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There are two types of Saoraja houses, one Saoraja for the nobility, and the Bola house for the common people. Even so, but both have elements in common. Here are the 3 elements of the traditional Saoraja house:

– Kalle Bala, or division of the room. There is a living room, bedroom and kitchen.
– Rakkeang or in Bugis language means the part used to store heirlooms. In addition, this place is also used to store food.
– Passiringan or Awasao, which is a room similar to a warehouse, used as a place to store farming equipment, as well as cattle pens.

This Bugis house also uses the concept of a stilt house made of various types of wood. Its distinctive feature is the saddle-shaped roof with timpalaja whose number is adjusted to the social status of the homeowner. Overwriting Laja or gevel is a triangular area between the wall and the meeting roof.

4. Traditional house of the Luwuk tribe

The fourth is the traditional house for the Luwuk tribe. The original tribes of Luwuk are the Saluan, Banggai, and Balantak tribes. Even though the Banggai tribe has been established, many people still live in the city of Luwuk.

In the past, the traditional house of the Luwuk tribe was a house inhabited by the king of Luwuk. The main material for making the house is 88 wooden poles. This house has a rectangular shape with carvings on the doors and windows that are made the same. The sculptural ornaments that are usually found on doors, windows, and stairs are called Parengreng. Parengreng is a symbol of uninterrupted life.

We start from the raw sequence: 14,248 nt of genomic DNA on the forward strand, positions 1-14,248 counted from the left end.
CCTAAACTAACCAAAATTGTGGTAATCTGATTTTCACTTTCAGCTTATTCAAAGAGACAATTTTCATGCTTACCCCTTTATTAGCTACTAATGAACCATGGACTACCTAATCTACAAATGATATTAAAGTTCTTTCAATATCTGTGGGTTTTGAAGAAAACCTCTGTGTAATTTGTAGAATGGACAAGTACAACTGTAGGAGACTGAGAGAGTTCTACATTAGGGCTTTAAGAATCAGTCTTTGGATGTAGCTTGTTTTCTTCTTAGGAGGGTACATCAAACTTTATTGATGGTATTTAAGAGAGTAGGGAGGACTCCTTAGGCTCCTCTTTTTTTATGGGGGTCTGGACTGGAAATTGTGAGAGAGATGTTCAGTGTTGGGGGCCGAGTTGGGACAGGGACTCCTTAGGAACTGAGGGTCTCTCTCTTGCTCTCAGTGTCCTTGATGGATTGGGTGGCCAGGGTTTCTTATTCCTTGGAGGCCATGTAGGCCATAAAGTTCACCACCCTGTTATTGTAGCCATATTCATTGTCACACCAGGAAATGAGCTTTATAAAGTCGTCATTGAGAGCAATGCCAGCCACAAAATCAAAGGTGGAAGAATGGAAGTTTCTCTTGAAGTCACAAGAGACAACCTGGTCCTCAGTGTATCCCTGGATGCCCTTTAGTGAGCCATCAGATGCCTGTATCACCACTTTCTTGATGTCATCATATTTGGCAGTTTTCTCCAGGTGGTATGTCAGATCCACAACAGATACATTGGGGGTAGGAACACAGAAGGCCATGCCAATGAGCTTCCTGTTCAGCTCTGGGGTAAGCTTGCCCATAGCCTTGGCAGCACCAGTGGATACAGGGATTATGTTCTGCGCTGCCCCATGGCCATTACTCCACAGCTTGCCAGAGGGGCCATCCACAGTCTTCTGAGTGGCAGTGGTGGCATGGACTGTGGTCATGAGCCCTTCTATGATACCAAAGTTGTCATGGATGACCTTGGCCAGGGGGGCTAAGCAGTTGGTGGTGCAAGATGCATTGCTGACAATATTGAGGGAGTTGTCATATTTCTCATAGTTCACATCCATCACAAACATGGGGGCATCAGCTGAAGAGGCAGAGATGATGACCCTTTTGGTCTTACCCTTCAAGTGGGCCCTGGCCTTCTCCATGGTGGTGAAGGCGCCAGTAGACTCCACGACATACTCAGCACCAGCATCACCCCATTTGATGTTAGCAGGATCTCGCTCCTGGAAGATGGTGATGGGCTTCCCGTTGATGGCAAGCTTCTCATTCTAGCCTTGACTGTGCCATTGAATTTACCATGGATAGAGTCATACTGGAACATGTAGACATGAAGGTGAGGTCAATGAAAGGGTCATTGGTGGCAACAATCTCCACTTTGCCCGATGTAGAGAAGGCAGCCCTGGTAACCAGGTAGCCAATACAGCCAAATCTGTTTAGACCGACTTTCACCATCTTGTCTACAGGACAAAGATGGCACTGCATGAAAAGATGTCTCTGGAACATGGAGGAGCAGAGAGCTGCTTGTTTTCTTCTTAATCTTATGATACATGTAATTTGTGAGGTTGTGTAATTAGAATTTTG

5. Boyang Traditional House from the Mandar Tribe

The last South Sulawesi traditional house is the traditional house of the Mandar Tribe, namely the Boyang traditional house. The Mandar tribe is known to occupy parts of South Sulawesi and West Sulawesi.

Some people know them through their traditional celebrations, namely Sayyang Pattu’du or dancing horses and Passandeq, the tradition of crossing the sea with outriggers. This traditional house of the Mandar tribe is also a stilt house supported by wooden pillars.

The Boyang house is actually almost the same as the Bugis house. It’s just that the terrace or lego of Boyang’s house is much wider and bigger. The roof is also unique, like a bucket that tilts forward.